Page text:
Run on Kubernetes

Spark can run on clusters managed by Kubernetes. This feature makes use of native Kubernetes scheduler that has been added to Spark 2.3. Now as a deep learning library for Apache Spark, BigDL can also run on Kubernetes by leveraging Spark on Kubernetes.


Docker image

For Spark2.3, BigDL ships with a Dockerfile that can be found in the docker/spark2.3-k8s directory.

To built it, copy the docker/spark2.3-k8s folder under kubernetes/dockerfiles/ your unzipped spark 2.3 folder.

Then the docker build command should be invoked from the top level directory of the Spark distribution. E.g.: docker build -t bigdl-spark2.3-k8s:latest -f kubernetes/dockerfiles/spark2.3-k8s/Dockerfile .

You can set your own image name and tag. We'll just use bigdl-spark2.3-k8s:latest as the name and tag for demonstration in the following usage example.

Run BigDL examples

Now, let's go on a quick tour on how to run BigDL Lenet5 example with a local k8s cluster created by minikube.

Build your BigDL on Kubernetes image

Follow the instructions under Docker Image section above, and you can have your pre-built docker image bigdl-spark2.3-k8s:latest.

Now you can tag it and push it to your docker hub for your k8s cluster's docker deamon to pull it. Something like: ```$shell

tag the image for yourself

docker tag bigdl-spark2.3-k8s my-repo-name/bigdl-spark2.3-k8s


docker push my-repo-name/bigdl-spark2.3-k8s

Or If we test with minikube, you can build your docker image using minikube since it will do so 
directly into minikube's Docker daemon. There is no need to push the images into minikube in that 
case, they'll be automatically available when running applications inside the minikube cluster.

### Download minikube
Follow the instructions from the [minikube chapter]( 
in the Kubernetes official document and install minikube on your client machine.

After installation, run ```minikube start```. You can see the terminal output like this:
Starting local Kubernetes v1.10.0 cluster...
Starting VM...
Getting VM IP address...
Moving files into cluster...
Setting up certs...
Connecting to cluster...
Setting up kubeconfig...
Starting cluster components...
Kubectl is now configured to use the cluster.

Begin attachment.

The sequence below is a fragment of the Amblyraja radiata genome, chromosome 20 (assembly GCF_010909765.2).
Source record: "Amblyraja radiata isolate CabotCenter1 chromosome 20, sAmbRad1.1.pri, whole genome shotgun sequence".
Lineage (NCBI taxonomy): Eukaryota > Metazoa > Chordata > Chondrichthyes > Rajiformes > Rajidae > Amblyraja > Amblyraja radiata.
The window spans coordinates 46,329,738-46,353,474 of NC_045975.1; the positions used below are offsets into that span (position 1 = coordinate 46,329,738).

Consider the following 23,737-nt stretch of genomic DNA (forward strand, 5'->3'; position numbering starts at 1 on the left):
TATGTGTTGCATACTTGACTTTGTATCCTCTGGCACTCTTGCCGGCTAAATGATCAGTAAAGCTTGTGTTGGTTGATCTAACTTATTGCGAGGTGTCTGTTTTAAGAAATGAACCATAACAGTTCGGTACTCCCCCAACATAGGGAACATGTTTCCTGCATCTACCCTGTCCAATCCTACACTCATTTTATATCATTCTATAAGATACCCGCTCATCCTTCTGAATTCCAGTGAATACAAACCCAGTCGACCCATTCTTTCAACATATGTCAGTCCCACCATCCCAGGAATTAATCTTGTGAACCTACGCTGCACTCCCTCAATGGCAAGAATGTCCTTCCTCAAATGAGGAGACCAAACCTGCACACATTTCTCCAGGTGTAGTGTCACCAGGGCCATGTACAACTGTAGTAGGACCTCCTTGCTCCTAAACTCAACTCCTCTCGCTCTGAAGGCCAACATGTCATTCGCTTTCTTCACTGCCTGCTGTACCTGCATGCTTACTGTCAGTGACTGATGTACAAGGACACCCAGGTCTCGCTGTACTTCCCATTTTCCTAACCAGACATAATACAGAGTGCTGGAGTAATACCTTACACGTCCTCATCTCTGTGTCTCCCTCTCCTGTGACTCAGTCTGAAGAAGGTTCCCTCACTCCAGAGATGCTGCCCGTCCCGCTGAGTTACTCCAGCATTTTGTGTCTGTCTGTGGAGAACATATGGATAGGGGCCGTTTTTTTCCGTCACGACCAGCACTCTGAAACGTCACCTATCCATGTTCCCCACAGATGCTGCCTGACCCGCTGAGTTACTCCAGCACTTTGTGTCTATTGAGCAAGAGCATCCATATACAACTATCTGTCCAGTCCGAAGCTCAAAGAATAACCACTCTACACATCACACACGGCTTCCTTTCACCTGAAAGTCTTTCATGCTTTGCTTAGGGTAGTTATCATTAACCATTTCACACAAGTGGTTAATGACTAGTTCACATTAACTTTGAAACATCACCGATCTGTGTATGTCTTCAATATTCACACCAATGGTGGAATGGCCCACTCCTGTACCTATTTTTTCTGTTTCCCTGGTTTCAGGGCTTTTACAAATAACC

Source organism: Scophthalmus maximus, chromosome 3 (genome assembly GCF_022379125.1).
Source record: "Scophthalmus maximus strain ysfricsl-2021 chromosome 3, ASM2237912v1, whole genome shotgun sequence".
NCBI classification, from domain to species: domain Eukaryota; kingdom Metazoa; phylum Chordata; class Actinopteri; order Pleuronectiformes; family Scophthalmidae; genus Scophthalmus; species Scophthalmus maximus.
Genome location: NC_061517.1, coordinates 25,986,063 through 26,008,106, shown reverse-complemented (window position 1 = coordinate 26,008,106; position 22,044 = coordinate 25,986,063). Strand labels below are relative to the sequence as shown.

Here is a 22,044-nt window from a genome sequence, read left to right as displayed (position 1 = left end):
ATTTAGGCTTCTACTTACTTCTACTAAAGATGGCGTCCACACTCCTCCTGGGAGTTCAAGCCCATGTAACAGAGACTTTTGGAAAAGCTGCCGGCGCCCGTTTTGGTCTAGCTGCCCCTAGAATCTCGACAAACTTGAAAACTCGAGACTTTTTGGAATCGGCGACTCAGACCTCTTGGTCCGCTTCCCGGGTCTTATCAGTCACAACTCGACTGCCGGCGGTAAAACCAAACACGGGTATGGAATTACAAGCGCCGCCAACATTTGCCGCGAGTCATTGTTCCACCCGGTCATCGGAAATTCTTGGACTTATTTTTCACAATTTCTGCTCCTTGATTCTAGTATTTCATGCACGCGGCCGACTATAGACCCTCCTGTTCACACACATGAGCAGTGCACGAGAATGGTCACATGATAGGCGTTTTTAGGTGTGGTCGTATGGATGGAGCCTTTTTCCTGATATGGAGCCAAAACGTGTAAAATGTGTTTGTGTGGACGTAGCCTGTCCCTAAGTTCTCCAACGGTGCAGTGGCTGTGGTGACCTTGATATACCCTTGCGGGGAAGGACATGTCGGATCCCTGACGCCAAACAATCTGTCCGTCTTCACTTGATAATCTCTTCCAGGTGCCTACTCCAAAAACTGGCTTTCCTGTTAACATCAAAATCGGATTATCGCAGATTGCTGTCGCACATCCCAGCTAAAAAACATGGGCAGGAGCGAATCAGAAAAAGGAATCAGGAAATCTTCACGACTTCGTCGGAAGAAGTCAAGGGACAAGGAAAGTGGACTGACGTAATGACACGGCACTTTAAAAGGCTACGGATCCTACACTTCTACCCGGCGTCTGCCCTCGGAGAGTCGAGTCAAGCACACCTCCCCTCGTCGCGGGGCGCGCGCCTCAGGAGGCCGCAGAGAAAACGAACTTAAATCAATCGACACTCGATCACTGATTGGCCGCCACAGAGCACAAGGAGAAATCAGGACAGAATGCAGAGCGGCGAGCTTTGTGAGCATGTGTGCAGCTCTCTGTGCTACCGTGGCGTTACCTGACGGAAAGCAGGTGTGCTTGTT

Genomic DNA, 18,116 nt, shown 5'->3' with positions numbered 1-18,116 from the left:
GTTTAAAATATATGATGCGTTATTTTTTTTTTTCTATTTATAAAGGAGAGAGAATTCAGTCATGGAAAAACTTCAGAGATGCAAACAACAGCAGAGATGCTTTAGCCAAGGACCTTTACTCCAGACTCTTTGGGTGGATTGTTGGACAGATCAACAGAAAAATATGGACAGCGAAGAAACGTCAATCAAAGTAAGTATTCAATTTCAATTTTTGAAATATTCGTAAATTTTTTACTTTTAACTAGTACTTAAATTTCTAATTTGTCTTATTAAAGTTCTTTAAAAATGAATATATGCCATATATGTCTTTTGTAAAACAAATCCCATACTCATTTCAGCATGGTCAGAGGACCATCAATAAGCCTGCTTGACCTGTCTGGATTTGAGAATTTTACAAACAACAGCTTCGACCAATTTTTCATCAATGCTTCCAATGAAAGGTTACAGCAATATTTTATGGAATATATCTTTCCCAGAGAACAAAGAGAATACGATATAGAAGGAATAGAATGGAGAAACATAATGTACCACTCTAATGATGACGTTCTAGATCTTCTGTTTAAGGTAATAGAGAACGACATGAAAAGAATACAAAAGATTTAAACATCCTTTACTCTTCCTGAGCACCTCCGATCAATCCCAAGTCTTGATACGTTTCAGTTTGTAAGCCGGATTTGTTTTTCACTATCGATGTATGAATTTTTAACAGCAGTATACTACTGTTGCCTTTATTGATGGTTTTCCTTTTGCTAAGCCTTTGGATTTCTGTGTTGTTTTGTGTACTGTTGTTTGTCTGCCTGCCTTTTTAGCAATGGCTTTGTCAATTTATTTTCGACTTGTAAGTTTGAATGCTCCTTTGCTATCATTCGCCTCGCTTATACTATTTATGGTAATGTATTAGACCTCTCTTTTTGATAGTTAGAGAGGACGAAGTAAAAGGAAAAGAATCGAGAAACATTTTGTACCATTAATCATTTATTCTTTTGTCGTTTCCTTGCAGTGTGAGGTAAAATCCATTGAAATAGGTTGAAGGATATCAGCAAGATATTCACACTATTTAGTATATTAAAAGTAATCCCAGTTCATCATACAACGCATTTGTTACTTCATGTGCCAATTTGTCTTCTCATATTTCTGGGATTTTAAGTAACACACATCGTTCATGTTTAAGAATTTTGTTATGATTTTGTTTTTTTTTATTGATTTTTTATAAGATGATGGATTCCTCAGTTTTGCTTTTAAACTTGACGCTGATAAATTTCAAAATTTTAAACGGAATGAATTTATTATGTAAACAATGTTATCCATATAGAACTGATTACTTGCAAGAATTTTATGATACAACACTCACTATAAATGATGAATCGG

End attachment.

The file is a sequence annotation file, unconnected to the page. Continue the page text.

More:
Loading cached images from config file.

To further verify your minikube's local k8s cluster is correctly launched, run kubetcl cluster-info. It tells you where the kubernetes master DNS is running at. Sample output should be like:

Kubernetes master is running at
KubeDNS is running at

To further debug and diagnose cluster problems, use 'kubectl cluster-info dump'.

create Kubernetes service account

kubectl create spark(you can replace it with your preferred name)
kubectl create clusterrolebinding spark-role --clusterrole=edit --serviceaccount=default:spark --namespace=default

The reason why we need to do this is illustrated here. In simple words, the default service account may not allow driver pods to create pods so we need to create another one granted with access.

Run the Letnet5 application

It's been a lot of setup work that might make your palm sweaty but finally we are ready to launch the application.

Run the script below to train lenet5 model for only 2 epochs on MNIST dataset as a demo.

SPARK_HOME=...(your spark 2.3 home directory)
$SPARK_HOME/bin/spark-submit \
    --master k8s://your-master-ip(found by kubertcl cluster-info)\
    --deploy-mode cluster \
    --name bigdl-lenet5 \
    --class \
    --conf spark.kubernetes.authenticate.driver.serviceAccountName=spark(Or your own service account name) \
    --conf spark.executor.instances=4 \
    --conf spark.executor.cores=1 \
    --conf spark.cores.max=4 \
    --conf \
    local:///opt/bigdl-0.6.0/lib/bigdl-SPARK_2.3-0.6.0-jar-with-dependencies.jar \
    -f hdfs://path-to-your-mnist \
    -b 128 \
    -e 2 \
    --checkpoint /tmp

In the above commands -f: where you put your MNIST data --checkpoint: Where you cache the model/train_state snapshot. You should input a folder and make sure the folder is created when you run this example. The model snapshot will be named as model.#iteration_number, and train state will be named as state.#iteration_number. Note that if there are some files already exist in the folder, the old file will not be overwrite for the safety of your model files. * -b: The mini-batch size. It is expected that the mini-batch size is a multiple of node_number * core_number.

You can find more information about this example in BigDL lenet folder.

Future Work

As there are several Spark on Kubernetes features that await to be added into the future versions of Spark. See more here. Some of those such as Pyspark and Local File Dependency Management BigDL will also support by leveraging Spark, and the document, docker image plus script to run the examples so please stay tuned. We welcome you send your questions in our BigDL user group during the usage.